The backpack, sleeping bag and tent are sometimes called "the big three" by hikers. My pack, sleeping bag (for the summer months) and tent weigh about 1 pound each. Specifically, it's 3 pounds, 4 ounces total. My stove weighs 3 ounces. The pad I sleep on weighs 9 ounces. Those 5 items (4 pounds) are really what make me an ultralight hiker. Other than those items, I'm not much different than most people.
     By comparison, some packs weigh 6 pounds, some tents 4 or 5 pounds, some sleeping pads 2 pounds, some stoves 1 pound, some sleeping bags 3 pounds. If you're carrying those, that's 17 pounds before you even add a toothbrush. (A water filter would make it nearly 18 pounds.)
     There are a lot of packs that weigh 3 pounds or less. There are a lot of sleeping bags at 2 pounds or less. My tent is called a "tarp" tent because it has a single wall and no floor. Some hikers will sleep under an open-side rectangle sil nylon tarp, for example tied between trees. It's pretty easy to find a tarp tent or tarp (both sil nylon) that weighs two pounds or less. (When a hiker talks about a "tarp," he's not talking about the kind of thing you'd use to cover a load of wood in a pickup truck.) The point is there are a lot of options and one need not travel as light as I do.
     When I tell some people I sleep in a floorless tent, they say, "What if a spider gets in?"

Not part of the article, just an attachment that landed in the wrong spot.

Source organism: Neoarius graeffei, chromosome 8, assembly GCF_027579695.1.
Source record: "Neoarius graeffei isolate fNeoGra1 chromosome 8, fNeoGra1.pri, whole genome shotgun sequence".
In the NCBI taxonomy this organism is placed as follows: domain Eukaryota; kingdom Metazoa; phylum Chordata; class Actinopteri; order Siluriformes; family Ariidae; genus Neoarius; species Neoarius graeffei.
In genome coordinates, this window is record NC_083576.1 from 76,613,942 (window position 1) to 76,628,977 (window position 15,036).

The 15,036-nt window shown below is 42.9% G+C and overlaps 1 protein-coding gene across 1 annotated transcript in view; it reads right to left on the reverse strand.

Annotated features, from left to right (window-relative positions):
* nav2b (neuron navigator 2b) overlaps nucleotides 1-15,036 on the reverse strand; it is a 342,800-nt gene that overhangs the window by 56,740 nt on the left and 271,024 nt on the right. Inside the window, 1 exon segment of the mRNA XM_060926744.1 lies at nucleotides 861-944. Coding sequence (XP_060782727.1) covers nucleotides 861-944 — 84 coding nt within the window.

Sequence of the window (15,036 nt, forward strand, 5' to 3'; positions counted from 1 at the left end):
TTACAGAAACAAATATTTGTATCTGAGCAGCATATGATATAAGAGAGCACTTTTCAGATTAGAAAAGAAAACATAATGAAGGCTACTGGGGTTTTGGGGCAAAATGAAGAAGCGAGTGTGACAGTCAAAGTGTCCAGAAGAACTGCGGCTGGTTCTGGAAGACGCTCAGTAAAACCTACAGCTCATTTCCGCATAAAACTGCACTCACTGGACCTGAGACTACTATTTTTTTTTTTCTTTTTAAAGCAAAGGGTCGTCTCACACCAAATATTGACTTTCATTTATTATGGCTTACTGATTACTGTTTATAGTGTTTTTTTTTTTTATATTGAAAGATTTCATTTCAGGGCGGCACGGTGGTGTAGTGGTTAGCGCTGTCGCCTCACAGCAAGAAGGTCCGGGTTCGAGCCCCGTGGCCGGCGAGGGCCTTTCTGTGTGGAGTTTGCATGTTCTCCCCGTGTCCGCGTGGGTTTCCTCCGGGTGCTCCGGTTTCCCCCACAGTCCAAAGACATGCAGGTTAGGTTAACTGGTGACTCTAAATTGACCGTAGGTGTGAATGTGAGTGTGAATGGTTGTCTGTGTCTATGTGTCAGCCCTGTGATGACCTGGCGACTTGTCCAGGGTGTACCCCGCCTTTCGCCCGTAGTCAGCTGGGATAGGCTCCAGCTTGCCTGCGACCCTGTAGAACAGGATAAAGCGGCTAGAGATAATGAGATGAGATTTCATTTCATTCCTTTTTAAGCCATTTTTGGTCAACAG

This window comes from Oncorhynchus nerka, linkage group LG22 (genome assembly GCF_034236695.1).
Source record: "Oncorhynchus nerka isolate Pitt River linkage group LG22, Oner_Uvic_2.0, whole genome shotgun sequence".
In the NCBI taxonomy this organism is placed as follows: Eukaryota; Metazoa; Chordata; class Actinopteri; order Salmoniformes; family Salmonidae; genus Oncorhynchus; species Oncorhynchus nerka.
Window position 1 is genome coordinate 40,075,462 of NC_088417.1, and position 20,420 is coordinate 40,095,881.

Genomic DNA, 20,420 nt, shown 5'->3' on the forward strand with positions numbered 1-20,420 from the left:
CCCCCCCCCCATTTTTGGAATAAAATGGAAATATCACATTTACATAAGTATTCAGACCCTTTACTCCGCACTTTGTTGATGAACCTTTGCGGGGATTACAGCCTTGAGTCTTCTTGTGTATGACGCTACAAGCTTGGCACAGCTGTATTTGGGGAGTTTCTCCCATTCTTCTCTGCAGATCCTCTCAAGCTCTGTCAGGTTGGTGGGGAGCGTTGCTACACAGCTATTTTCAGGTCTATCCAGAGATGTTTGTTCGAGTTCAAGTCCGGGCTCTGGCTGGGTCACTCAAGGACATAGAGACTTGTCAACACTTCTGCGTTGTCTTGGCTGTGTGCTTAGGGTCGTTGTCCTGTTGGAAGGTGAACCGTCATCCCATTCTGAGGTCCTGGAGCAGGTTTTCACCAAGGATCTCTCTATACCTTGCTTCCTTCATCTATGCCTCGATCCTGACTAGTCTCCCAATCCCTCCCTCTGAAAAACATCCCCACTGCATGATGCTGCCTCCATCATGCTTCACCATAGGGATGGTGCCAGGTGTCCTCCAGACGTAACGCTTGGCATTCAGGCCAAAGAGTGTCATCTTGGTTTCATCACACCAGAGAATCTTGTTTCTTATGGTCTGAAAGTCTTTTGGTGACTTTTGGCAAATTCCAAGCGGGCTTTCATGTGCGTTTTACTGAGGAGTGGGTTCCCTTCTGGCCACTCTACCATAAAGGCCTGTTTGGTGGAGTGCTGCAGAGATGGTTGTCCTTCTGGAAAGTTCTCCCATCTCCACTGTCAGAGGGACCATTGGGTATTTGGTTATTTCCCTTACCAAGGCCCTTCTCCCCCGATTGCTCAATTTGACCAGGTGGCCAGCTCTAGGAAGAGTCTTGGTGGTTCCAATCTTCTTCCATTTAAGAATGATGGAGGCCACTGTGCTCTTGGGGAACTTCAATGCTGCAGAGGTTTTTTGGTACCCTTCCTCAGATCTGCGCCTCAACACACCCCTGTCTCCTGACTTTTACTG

A spider? The AT is crawling with bears, poisonous snakes and thieving mice. Who cares about a measly spider?
     Manufacturers who produce heavier gear often will tout it as more "comfortable." For example, the heavier packs will have a built-in frame of struts and padding that ostensibly make them more comfortable to carry. My pack has no frame. Its concept is that the hiker will roll up a foam sleeping pad and stick that down inside the empty pack. All other items go inside the rolled-up pad. The result is the pad gives the pack a semi-rigid structure and softens the load against the back. I find it plenty comfortable.
    The message boards I mentioned earlier will contain many opinions about all types of gear one can use.
     The item that makes me most comfortable on the AT is my tarp tent. Again, I find a tarp tent always warmer and more comfy than sleeping in a shelter, because it keeps the wind out. I have two tarp tents. I learned to sew and made a sil nylon pyramid tent that covers an area 7 by 8 feet. Weighs 20 ounces. I also own a factory-made item called the Sil Shelter. I have used both repeatedly. Because the Sil Shelter is narrower than the pyramid, it's easier to find a place to pitch it. For that reason, I intend to use it more frequently. It weighs 15 ounces as it's sold, but I sewed a sleeping bag zipper in the front to make a door, adding an ounce. Both of these use a hiking pole as the tent's center pole. (More on hiking poles later.) As it's sold, the Sil Shelter's door is open all the way to the top of the pole. Before I added the zipper, I sewed the top 8 inches of the opening shut. I hiked a week with it that way, and had no problems.
     The trick to pitching a Sil Shelter tightly (so it doesn't sag) is to stake the sides and tail end first. Stake the door last and pull it tight. Another option: There is a web loop at the peak of the Sil Shelter. I tied a cord to the loop, and stake the end out front to pull the thing tight. I use titanium stakes I bought at